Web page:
Bear Bankers on trial for collapse of Subprime Funds

Losses and Lawsuits

NEW YORK - Two senior former Bear Stearns bankers have been arrested at their homes and have appeared in court, facing charges over the collapse of two of the failed bank's hedge funds. The funds folded with the loss of $6 billion (£3 billion) in July 2007 after their US subprime mortgage exposure became worthless.

Matthew Tannin, the bank's then asset manager, and Ralph Cioffi, who was directly responsible for the funds, are both accused of misleading investors and overstating the value of investments within the funds. They could be the first high-profile bankers prosecuted in relation to the subprime crisis.

Bear Stearns injected $1.6 billion of capital into the High Grade Strategy and Enhanced High Grade funds in June 2007, subsequently abandoning hope for their revival. Both men have reportedly told friends that they failed to realise the true state of the doomed investments within the funds, but were coping with the general downturn in debt markets. Cioffi moved $2 million of his own money out of one of the funds in March 2007.

The investigation is at the centre of a number by US regulator the Securities and Exchange Commission. Department of Justice (DoJ) investigators are reportedly currently gathering information and interviewing key witnesses. When that process is complete, the US Attorney for New York's eastern district, Benton Campbell, will assess whether securities laws have been broken and if so whether to press charges.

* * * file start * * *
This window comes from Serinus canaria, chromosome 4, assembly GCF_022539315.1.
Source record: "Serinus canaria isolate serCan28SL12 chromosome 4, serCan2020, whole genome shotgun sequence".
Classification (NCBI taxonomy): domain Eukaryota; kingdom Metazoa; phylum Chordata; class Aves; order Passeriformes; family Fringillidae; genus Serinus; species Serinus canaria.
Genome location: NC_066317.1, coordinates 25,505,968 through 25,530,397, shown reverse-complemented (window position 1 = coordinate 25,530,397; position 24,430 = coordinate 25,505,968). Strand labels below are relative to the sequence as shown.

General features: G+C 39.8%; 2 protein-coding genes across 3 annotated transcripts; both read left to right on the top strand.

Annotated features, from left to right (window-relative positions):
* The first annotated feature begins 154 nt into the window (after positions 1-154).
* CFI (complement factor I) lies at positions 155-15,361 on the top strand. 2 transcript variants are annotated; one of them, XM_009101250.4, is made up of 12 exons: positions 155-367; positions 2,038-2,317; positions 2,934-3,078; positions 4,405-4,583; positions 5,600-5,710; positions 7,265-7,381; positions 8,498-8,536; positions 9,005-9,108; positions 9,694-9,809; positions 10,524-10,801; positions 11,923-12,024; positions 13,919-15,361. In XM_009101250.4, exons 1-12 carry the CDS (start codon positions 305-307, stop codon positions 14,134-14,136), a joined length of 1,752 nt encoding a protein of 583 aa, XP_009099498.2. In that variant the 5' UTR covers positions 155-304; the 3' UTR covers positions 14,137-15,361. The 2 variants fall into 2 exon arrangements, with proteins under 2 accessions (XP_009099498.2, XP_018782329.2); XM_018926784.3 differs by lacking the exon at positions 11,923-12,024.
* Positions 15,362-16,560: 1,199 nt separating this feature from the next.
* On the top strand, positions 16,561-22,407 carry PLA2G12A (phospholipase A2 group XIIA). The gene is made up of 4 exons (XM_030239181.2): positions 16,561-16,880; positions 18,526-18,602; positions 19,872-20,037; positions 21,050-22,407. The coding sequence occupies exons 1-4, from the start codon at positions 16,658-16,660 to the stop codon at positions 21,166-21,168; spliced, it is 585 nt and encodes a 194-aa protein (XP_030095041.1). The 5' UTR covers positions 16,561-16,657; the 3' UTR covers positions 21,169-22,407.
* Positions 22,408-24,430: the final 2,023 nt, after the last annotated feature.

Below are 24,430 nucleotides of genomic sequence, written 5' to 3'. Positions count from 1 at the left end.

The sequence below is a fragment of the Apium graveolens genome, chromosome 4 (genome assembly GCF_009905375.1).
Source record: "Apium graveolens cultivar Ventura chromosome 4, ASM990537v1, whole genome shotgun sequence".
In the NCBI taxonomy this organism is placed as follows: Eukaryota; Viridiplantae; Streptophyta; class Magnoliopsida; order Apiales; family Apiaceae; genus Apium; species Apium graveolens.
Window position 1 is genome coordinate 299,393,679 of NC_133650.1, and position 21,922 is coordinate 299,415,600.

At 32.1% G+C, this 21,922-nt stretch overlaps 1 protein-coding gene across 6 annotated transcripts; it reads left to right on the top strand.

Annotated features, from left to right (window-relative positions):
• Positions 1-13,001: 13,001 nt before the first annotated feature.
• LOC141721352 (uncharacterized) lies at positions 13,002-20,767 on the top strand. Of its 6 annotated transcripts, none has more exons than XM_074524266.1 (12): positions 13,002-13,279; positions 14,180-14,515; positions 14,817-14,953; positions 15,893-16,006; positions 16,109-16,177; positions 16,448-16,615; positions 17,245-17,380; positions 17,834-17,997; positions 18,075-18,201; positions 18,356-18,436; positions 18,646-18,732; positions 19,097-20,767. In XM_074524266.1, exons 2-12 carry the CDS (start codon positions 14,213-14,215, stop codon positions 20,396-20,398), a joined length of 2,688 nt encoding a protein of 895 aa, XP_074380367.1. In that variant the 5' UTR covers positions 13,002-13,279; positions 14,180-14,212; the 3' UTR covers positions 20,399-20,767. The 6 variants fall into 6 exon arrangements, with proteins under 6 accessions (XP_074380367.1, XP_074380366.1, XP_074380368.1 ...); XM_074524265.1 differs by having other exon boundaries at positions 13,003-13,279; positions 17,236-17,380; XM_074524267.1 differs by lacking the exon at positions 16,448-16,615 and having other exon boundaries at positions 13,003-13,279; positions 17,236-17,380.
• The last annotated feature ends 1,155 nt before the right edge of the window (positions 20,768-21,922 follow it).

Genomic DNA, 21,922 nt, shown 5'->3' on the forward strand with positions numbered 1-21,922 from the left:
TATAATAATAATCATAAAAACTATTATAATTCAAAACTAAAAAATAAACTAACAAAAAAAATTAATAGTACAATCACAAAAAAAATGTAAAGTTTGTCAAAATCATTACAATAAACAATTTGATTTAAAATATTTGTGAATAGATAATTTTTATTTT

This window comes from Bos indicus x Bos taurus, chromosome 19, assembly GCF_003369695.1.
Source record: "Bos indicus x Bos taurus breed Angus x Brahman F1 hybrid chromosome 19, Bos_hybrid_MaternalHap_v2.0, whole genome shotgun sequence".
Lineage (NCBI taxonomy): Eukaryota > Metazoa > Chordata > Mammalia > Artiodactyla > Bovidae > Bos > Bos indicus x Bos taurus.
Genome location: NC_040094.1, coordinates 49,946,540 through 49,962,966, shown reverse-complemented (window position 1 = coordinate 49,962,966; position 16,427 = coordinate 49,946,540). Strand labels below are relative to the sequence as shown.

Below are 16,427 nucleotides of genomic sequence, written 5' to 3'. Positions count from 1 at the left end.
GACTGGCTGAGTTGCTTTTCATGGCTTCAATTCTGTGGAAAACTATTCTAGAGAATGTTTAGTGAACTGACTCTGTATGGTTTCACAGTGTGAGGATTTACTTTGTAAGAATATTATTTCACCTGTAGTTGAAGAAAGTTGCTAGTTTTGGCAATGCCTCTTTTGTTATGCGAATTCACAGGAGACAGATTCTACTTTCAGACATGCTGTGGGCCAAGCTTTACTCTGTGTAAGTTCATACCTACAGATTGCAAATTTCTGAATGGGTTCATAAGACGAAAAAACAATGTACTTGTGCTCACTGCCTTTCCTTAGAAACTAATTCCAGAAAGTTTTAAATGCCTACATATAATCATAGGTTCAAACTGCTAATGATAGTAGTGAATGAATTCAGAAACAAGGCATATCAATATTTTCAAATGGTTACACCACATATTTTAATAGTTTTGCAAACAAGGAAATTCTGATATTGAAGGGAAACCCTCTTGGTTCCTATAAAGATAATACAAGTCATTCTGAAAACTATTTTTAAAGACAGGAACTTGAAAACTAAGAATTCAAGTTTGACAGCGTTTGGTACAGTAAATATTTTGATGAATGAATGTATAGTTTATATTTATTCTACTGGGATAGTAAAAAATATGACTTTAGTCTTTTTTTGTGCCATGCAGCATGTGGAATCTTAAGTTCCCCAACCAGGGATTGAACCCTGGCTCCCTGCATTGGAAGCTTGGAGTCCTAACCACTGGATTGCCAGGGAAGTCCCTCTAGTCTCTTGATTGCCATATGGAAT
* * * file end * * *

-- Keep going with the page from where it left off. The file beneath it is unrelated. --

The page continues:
The DoJ began investigating the two funds since last summer, studying the facts connected to the closure of the funds, and around then Bear Stearns chairman James Cayne's decision to wind them down.

  • LinkedIn  
  • Save this article
  • Print this page  

Only users who have a paid subscription or are part of a corporate subscription are able to print or copy content.

To access these options, along with all other subscription benefits, please contact [email protected] or view our subscription options here: http://subscriptions.risk.net/subscribe

You are currently unable to copy this content. Please contact [email protected] to find out more.

You need to sign in to use this feature. If you don’t have a Risk.net account, please register for a trial.

Sign in
You are currently on corporate access.

To use this feature you will need an individual account. If you have one already please sign in.

Sign in.

Alternatively you can request an individual account here: